March 2, 2018

Around the dial

We've got a full house of links this week, so let's get right to them.

David at Comfort TV has a look at how the sitcom has portrayed psychiatrists and psychologists over the years. I'd forgotten about some of these; for instance, that Dr. Bellows on I Dream of Jeannie was a psychiatrist. I just remembered him as long-suffering. Of course, it's been a while since I've seen it...

The Hitchcock Project continues apace at bare-bones e-zine, and this week Jack takes us to the season three episode "The Impromptu Murder," adapted by Francis Cockrell and starring the wonderful Hume Cronyn. I really enjoy these recaps!

Speaking of Hitch, don't miss the picture at the Broadcasting Archives at the University of Maryland - it shows the great man impersonating Ringo Starr for the opening of one of his shows!

At Garroway at Large, Jodie has some additional information on the story from a couple of weeks ago about Today's reporting on the death of George VI. It was a big story for the young show to cover, and I always enjoy reading the inside story about how coverage like this is put together, as well as how it came off to those who saw it.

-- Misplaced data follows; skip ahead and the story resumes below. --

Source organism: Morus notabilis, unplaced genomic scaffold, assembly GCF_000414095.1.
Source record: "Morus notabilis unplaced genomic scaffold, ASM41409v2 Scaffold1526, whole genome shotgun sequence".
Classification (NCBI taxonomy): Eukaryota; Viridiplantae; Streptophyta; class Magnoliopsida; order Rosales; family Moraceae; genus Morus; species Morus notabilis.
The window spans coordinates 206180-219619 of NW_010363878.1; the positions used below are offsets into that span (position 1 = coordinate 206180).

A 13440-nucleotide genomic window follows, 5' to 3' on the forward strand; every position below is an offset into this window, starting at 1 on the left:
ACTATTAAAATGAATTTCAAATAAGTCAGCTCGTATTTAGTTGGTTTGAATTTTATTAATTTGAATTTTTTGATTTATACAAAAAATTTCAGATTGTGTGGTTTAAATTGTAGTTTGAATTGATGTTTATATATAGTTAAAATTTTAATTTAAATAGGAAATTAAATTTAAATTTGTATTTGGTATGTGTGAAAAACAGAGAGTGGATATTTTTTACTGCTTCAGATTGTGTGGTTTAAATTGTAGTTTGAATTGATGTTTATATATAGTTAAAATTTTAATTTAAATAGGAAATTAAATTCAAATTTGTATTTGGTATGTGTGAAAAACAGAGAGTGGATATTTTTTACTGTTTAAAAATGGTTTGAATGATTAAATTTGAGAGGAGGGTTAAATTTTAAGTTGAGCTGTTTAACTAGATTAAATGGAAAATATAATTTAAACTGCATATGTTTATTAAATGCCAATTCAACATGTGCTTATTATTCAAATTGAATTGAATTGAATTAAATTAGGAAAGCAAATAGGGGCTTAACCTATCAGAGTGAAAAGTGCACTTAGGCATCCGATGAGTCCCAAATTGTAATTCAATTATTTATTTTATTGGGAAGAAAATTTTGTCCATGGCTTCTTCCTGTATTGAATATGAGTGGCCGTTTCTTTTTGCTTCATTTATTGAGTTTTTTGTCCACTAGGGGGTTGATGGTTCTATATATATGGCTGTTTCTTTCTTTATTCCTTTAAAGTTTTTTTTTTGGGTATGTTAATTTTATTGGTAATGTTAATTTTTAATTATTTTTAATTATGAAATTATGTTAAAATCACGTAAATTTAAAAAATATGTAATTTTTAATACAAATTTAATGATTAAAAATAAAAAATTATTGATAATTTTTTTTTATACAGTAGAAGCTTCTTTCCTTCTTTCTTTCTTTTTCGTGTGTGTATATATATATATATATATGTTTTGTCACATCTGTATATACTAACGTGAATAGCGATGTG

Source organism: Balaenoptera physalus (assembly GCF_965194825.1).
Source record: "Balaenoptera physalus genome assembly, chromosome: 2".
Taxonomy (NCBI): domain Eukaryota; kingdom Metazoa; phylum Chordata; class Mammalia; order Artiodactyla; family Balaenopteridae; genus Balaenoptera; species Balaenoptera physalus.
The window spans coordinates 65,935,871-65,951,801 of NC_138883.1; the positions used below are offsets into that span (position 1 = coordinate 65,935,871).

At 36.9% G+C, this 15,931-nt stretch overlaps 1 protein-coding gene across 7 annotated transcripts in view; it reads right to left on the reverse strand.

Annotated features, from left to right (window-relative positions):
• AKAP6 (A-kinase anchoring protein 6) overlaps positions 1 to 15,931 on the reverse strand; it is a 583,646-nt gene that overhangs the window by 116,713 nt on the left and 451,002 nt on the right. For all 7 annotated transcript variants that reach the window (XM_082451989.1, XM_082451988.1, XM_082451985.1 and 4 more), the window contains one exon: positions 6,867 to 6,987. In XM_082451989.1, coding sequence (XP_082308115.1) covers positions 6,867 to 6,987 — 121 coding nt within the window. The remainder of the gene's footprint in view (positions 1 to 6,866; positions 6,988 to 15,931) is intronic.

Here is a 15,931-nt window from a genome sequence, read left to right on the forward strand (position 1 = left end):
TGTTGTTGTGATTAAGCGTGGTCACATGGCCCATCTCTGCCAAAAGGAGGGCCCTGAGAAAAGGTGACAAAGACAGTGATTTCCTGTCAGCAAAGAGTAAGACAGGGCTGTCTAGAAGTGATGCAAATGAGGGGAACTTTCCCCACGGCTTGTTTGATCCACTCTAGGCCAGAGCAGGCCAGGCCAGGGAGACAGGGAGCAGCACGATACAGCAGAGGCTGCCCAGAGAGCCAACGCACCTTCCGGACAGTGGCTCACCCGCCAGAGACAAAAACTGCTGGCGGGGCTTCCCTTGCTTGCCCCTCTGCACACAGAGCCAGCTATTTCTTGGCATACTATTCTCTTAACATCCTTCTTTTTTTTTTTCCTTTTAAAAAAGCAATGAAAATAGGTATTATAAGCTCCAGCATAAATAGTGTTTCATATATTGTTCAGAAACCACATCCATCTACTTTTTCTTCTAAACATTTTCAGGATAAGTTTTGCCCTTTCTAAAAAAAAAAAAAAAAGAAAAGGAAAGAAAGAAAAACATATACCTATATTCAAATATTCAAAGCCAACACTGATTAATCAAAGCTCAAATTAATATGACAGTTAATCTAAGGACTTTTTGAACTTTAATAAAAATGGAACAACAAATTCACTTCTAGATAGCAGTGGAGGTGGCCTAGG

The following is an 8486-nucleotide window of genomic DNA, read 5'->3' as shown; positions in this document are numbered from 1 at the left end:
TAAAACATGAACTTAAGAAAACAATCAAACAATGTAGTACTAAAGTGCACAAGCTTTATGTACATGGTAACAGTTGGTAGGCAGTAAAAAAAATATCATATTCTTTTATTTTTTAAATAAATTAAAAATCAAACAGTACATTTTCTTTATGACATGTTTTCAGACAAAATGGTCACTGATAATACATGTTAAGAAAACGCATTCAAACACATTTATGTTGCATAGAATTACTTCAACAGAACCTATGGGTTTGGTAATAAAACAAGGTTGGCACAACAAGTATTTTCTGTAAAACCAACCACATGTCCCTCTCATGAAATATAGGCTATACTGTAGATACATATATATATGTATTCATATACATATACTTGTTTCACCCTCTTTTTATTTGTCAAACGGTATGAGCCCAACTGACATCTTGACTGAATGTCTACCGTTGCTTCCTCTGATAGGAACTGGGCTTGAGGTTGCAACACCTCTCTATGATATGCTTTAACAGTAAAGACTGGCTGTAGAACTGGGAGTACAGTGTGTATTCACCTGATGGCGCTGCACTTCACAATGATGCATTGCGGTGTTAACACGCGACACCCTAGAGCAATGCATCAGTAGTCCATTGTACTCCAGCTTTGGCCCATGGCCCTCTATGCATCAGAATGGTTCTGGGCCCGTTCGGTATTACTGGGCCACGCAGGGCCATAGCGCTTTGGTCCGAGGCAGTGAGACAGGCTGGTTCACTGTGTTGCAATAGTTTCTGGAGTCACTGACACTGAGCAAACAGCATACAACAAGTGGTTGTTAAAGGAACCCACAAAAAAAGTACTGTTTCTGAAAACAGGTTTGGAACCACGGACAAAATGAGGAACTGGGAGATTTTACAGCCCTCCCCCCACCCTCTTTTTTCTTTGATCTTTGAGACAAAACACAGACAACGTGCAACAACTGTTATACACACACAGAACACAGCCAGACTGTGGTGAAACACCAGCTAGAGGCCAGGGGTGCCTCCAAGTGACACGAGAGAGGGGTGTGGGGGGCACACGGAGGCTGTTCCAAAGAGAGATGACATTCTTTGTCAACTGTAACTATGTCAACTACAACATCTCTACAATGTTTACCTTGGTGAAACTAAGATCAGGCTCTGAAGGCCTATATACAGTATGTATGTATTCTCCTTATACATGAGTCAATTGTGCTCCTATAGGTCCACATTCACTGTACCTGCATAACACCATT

Love that Bob! returns to The Horn Section as Hal reviews the 1956 episode "The Dominant Sex," in which our hero Bob takes on the challenge of beautiful Italian starlet Ana Maria Scarpitta, who says "American men are unromantic businessmen who are completely dominated by women."

Ever thought of traveling to Nebraska to learn more about Star Trek? Outspoken and Freckled tells us how the Gage County Classic Film Institute gives Trekkies a good reason why.

For Black History Month, Joanne at Christmas TV History gives us a look at the 1982 Christmas episode of Diff'rent Strokes. It blends together a number of threads from different - or diff'rent - Yuletide storylines, but its moral is one that's bound to make you feel good, whether or not you were a regular viewer of the show.

Also for the occasion, A Shroud of Thoughts presents a history-making moment by Petula Clark and Harry Belafonte in 1968. Some food for thought indeed.

Hard as it may be to believe, I've been accused of being ponderous from time to time, but even I find this essay on The Andy Griffith Show (a series I've never been a big fan of, by the way) to be just a bit too much on every account. Am I wrong, or doesn't this kind of thing really take the fun out of just watching television?

Let's try and have some fun out there, and come on back tomorrow. TV  


  1. The Andy Griffith Show essay is painful. It lost me at "prelapsarian".

    1. Once again, the moral for those of you tempted to write one of these essays: don't try this at home.

  2. I thought the Andy Griffith article was hilarious.


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